WHITESNAKE Mainman Talks About Origin Of Name, Slide It In Tales And Other Rock N' Roll Moments
June 9, 2009, 12 years ago
WHITESNAKE are playing the prestigious Download Festival this Sunday, June 14th at Donington Park, UK. Metro.co.uk spoke to mainman David Coverdale about a number of topics. A few excerpts from the chat follow:
Metro.co.uk: Is it true you have a four-octave range?
Coverdale: "I have no idea. I practise rock n’ roll ventriloquism: I throw the voice and hopefully it gets there. It’s going very well, seeing that dogs can hear it. I am delighted that I go from a whisper to a scream. Ritchie Blackmore said it is a man’s voice and that’s a big compliment. I like having a man’s voice."
Metro.co.uk: Any idea how many people have popped their cherry to Slide It In?
Coverdale: "Certainly a lot of people in the media – reluctantly at times – tell me they did. It’s also very good for pole dancing. All these things do not figure when one’s putting these songs together. I am 58 this September, so I have got a couple of good years left and I got a gold record for a new album in days when you’re not supposed to be able to sell records. Somebody out there seems to support The Snake."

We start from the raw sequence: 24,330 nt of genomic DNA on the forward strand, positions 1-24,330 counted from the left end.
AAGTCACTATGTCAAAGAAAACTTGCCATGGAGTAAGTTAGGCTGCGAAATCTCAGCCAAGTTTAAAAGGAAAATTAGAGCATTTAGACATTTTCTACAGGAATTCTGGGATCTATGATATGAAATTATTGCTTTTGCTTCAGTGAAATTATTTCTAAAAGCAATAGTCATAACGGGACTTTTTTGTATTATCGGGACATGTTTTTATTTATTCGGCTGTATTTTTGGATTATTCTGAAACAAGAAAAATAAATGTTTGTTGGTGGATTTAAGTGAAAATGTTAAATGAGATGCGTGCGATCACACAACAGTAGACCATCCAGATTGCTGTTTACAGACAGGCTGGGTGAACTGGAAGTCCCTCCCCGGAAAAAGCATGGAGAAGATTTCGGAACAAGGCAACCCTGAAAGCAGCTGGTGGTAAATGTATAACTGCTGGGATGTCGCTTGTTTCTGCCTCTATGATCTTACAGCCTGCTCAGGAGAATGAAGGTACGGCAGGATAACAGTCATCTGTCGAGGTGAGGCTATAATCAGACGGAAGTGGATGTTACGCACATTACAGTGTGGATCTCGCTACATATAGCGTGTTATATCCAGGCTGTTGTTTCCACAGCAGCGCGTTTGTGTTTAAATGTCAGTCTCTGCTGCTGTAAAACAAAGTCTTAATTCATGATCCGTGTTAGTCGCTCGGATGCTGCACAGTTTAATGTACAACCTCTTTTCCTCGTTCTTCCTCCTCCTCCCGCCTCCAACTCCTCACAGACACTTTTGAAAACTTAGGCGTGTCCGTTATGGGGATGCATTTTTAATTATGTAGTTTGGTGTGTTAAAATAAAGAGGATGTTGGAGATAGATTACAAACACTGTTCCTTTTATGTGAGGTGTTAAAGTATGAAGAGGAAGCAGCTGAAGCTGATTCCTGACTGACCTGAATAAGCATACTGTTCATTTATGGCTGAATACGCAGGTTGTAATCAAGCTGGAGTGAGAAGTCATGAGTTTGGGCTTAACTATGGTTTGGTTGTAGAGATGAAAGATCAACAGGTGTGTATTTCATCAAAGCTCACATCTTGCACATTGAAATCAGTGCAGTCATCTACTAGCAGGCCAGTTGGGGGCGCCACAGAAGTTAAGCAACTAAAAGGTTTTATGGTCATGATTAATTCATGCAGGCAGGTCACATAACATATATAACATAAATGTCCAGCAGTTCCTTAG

Metro.co.uk: Where did that name come from?
Coverdale: "From my penis. If I had been from Africa it would have been Blacksnake. But, no, it was actually a song I wrote in the dying embers of Deep Purple."
Metro.co.uk: Didn’t the model on the Slide It In cover faint because of the snake?
Coverdale: "There were actually two girls. The first one was 17 years old and she fainted dead away. We had to get another model in to do the back cover. Basically the press dictated the sexist response from Whitesnake. The more the press jumped on that, the more I pushed back with the sexist aspect. Regardless, we had a very high percentage of fine young ladies at our shows. They were the loudest singing along to Slide It In, to be perfectly honest. A lot of other songs were tongue-in-cheek stuff. And fortunately I had the substance of other songs to forge a soon-to-be 40-year career."
Metro.co.uk: What has been your most rock n’ roll moment?
Coverdale: "When we were in California we jammed with DEEP PURPLE and we had this beautiful private plane called the Starship and we had Warner Brothers sending movies that hadn’t been released. We kept getting this message that somebody called Miss Lovelace wanted to see us but we ignored it. We actually got on the plane and took off and put on Deep Throat and only then found out who Linda Lovelace was. That was a sad moment, but there you go."
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